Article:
Time: 3 p.m.

Date: Wednesday, 20 Jan 2016

Venue: CNM Meeting Room AS6-03-33

About the Speaker

Ramaswami Harindranath

Harindranath gained his PhD at the University of Leicester, UK, and has previously held teaching and research positions at the University of Melbourne and in various universities in India, the UK, and Malaysia. He has had Visiting Fellowships at Brown University (USA), the University of Helsinki, and Oxford University, and is an Honorary Research Associate at the School of Oriental and African Studies, University of London. In 2011 he was Principal Research Fellow at the University of Queensland. He was offered a Visiting Professorship at Brown University in early 2012, which he has deferred to a later date. Hari is a co-editor of the journal Postcolonial Studies.

CNM welcomes Dr Barbara F. Sharf

Barbara-SharfCNM welcomes U.S. Fulbright Scholar and Professor Emerita from the Department of Communication at Texas A&M University, Dr Barbara F. Sharf. Dr Sharf who visited CNM two years back, will be with us for the next two months.  She is a  qualitative health communication scholar whose research has explored patient-physician communication; patients’ experiences of illness; breast cancer communication; the impact of communication on health disparities related to race/ethnicity, socioeconomic status and geographic location; and most recently, integrative forms of health care in the U.S. Her approach to her studies uses narrative inquiry and other variants of interpretive research.  She is co-author/editor (with J. Yamasaki & P. Geist-Martin) of the soon-to-be-published Storied Health and Illness: Communicating Personal, Cultural and Political Complexities.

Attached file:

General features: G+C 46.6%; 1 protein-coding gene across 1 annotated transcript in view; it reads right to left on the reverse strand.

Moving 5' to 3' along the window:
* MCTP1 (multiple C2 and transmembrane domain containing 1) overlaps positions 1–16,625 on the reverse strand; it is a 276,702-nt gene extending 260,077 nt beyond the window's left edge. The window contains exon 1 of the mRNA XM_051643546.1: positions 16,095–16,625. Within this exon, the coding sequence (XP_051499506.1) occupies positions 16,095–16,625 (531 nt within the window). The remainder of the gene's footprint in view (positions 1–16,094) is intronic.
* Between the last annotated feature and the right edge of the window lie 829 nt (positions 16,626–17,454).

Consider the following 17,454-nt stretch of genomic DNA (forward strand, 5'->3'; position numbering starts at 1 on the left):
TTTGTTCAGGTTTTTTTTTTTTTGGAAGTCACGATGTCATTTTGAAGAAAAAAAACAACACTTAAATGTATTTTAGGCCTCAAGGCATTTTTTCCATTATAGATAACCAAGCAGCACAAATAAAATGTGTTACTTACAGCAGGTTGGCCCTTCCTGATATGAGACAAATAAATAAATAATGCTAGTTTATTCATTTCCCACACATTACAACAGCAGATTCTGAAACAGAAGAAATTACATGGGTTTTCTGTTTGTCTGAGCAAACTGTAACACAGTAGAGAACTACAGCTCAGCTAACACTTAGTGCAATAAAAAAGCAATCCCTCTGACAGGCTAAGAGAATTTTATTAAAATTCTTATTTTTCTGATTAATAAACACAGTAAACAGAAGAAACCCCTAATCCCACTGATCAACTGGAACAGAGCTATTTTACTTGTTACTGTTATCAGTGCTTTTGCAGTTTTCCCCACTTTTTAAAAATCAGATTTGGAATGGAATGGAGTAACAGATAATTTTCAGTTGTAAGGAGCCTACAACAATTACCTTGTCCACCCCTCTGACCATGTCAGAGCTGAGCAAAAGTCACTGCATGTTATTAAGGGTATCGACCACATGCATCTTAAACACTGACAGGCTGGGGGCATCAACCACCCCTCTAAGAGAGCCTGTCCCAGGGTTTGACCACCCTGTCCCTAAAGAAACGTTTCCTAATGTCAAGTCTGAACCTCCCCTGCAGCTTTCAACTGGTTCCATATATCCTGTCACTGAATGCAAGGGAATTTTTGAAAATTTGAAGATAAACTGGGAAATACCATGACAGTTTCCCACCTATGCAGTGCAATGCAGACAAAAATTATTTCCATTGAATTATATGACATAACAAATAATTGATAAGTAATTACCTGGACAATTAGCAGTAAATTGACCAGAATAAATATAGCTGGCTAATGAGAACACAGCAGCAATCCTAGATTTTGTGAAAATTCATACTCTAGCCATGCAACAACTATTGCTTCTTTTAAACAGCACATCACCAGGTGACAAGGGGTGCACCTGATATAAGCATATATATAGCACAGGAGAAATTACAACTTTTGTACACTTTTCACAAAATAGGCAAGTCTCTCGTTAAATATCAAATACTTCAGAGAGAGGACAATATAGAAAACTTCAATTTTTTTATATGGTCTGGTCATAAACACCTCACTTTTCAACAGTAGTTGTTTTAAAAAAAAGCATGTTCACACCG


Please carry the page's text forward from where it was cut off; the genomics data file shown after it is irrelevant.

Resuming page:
Pitch It! is back

Pitch It logo 2014

Pitch it! The annual inter-varsity advertising and marketing competition is back. The competition organised by the CNM Society will start from 13 Feb 2016 and end on 9 Apr 2016 and is open to all tertiary institutions in Singapore. Participants will be given a real-life problem scenario by MediaCorp and asked to propose creative solutions to the problem. Participants will also have the opportunity to pick the creative brains of mentors from Ogivly & Mather (Singapore) who is partnering with CNM Society, to create a wholesome learning experience for participants. Winning teams will receive attractive prizes of up to $1,000, and a budget of $10,000 to implement the marketing proposal.

PitchIt 2016 Mailer

Registrations are now open and those interested can sign up individually or as a team of 3-5 members. For further details or to register visit